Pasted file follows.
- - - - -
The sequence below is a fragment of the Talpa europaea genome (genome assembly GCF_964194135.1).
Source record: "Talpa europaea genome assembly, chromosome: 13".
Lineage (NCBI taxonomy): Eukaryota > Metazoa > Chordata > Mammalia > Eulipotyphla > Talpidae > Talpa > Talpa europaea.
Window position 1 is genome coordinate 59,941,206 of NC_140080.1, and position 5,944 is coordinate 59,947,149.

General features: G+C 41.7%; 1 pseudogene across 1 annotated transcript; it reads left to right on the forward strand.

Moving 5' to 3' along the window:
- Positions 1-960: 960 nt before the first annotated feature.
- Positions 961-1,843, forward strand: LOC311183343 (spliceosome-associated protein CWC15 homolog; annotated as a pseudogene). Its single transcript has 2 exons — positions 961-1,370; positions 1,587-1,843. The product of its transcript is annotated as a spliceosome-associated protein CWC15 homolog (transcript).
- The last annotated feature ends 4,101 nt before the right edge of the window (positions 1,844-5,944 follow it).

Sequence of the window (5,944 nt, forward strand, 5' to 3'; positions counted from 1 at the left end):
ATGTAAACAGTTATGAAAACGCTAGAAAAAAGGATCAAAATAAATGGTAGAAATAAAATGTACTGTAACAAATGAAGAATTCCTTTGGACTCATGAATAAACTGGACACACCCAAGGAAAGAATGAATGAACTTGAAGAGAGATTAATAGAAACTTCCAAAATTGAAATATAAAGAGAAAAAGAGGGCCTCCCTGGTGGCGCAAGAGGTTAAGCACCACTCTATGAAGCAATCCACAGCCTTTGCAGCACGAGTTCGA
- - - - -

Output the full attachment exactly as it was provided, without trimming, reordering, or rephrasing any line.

The sequence below is a fragment of the Talpa europaea genome (genome assembly GCF_964194135.1).
Source record: "Talpa europaea genome assembly, chromosome: 13".
Lineage (NCBI taxonomy): Eukaryota > Metazoa > Chordata > Mammalia > Eulipotyphla > Talpidae > Talpa > Talpa europaea.
Window position 1 is genome coordinate 59,941,206 of NC_140080.1, and position 5,944 is coordinate 59,947,149.

General features: G+C 41.7%; 1 pseudogene across 1 annotated transcript; it reads left to right on the forward strand.

Moving 5' to 3' along the window:
- Positions 1-960: 960 nt before the first annotated feature.
- Positions 961-1,843, forward strand: LOC311183343 (spliceosome-associated protein CWC15 homolog; annotated as a pseudogene). Its single transcript has 2 exons — positions 961-1,370; positions 1,587-1,843. The product of its transcript is annotated as a spliceosome-associated protein CWC15 homolog (transcript).
- The last annotated feature ends 4,101 nt before the right edge of the window (positions 1,844-5,944 follow it).

Sequence of the window (5,944 nt, forward strand, 5' to 3'; positions counted from 1 at the left end):
ATGTAAACAGTTATGAAAACGCTAGAAAAAAGGATCAAAATAAATGGTAGAAATAAAATGTACTGTAACAAATGAAGAATTCCTTTGGACTCATGAATAAACTGGACACACCCAAGGAAAGAATGAATGAACTTGAAGAGAGATTAATAGAAACTTCCAAAATTGAAATATAAAGAGAAAAAGAGGGCCTCCCTGGTGGCGCAAGAGGTTAAGCACCACTCTATGAAGCAATCCACAGCCTTTGCAGCACGAGTTCGA